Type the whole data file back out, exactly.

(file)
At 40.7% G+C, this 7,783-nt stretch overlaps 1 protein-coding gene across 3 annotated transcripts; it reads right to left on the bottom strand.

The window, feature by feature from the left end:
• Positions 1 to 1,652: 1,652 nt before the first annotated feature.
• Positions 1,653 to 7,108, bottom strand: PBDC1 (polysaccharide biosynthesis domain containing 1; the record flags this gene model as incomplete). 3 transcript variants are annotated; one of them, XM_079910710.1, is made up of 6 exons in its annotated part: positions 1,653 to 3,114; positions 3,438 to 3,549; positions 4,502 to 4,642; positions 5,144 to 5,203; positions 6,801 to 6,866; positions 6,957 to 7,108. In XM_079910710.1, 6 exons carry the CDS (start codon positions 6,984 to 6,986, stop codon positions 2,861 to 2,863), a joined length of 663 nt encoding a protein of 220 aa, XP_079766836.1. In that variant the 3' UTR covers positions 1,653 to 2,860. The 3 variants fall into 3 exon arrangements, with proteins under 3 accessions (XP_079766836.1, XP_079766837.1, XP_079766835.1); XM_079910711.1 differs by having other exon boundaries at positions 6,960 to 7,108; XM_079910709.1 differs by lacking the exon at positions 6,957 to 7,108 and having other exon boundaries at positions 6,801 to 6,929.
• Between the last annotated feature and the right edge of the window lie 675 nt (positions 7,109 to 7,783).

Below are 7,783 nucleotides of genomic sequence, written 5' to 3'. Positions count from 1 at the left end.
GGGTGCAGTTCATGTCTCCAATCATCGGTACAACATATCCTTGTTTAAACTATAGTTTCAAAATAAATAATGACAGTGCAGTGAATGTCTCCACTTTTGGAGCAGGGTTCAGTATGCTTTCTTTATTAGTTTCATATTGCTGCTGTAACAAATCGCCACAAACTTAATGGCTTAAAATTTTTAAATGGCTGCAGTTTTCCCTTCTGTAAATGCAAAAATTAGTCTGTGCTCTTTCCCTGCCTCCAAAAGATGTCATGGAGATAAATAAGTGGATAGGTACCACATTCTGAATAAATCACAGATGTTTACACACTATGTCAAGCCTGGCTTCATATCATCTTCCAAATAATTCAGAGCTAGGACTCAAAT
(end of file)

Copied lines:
At 40.7% G+C, this 7,783-nt stretch overlaps 1 protein-coding gene across 3 annotated transcripts; it reads right to left on the bottom strand.

The window, feature by feature from the left end:
• Positions 1 to 1,652: 1,652 nt before the first annotated feature.
• Positions 1,653 to 7,108, bottom strand: PBDC1 (polysaccharide biosynthesis domain containing 1; the record flags this gene model as incomplete). 3 transcript variants are annotated; one of them, XM_079910710.1, is made up of 6 exons in its annotated part: positions 1,653 to 3,114; positions 3,438 to 3,549; positions 4,502 to 4,642; positions 5,144 to 5,203; positions 6,801 to 6,866; positions 6,957 to 7,108. In XM_079910710.1, 6 exons carry the CDS (start codon positions 6,984 to 6,986, stop codon positions 2,861 to 2,863), a joined length of 663 nt encoding a protein of 220 aa, XP_079766836.1. In that variant the 3' UTR covers positions 1,653 to 2,860. The 3 variants fall into 3 exon arrangements, with proteins under 3 accessions (XP_079766836.1, XP_079766837.1, XP_079766835.1); XM_079910711.1 differs by having other exon boundaries at positions 6,960 to 7,108; XM_079910709.1 differs by lacking the exon at positions 6,957 to 7,108 and having other exon boundaries at positions 6,801 to 6,929.
• Between the last annotated feature and the right edge of the window lie 675 nt (positions 7,109 to 7,783).

Below are 7,783 nucleotides of genomic sequence, written 5' to 3'. Positions count from 1 at the left end.
GGGTGCAGTTCATGTCTCCAATCATCGGTACAACATATCCTTGTTTAAACTATAGTTTCAAAATAAATAATGACAGTGCAGTGAATGTCTCCACTTTTGGAGCAGGGTTCAGTATGCTTTCTTTATTAGTTTCATATTGCTGCTGTAACAAATCGCCACAAACTTAATGGCTTAAAATTTTTAAATGGCTGCAGTTTTCCCTTCTGTAAATGCAAAAATTAGTCTGTGCTCTTTCCCTGCCTCCAAAAGATGTCATGGAGATAAATAAGTGGATAGGTACCACATTCTGAATAAATCACAGATGTTTACACACTATGTCAAGCCTGGCTTCATATCATCTTCCAAATAATTCAGAGCTAGGACTCAAAT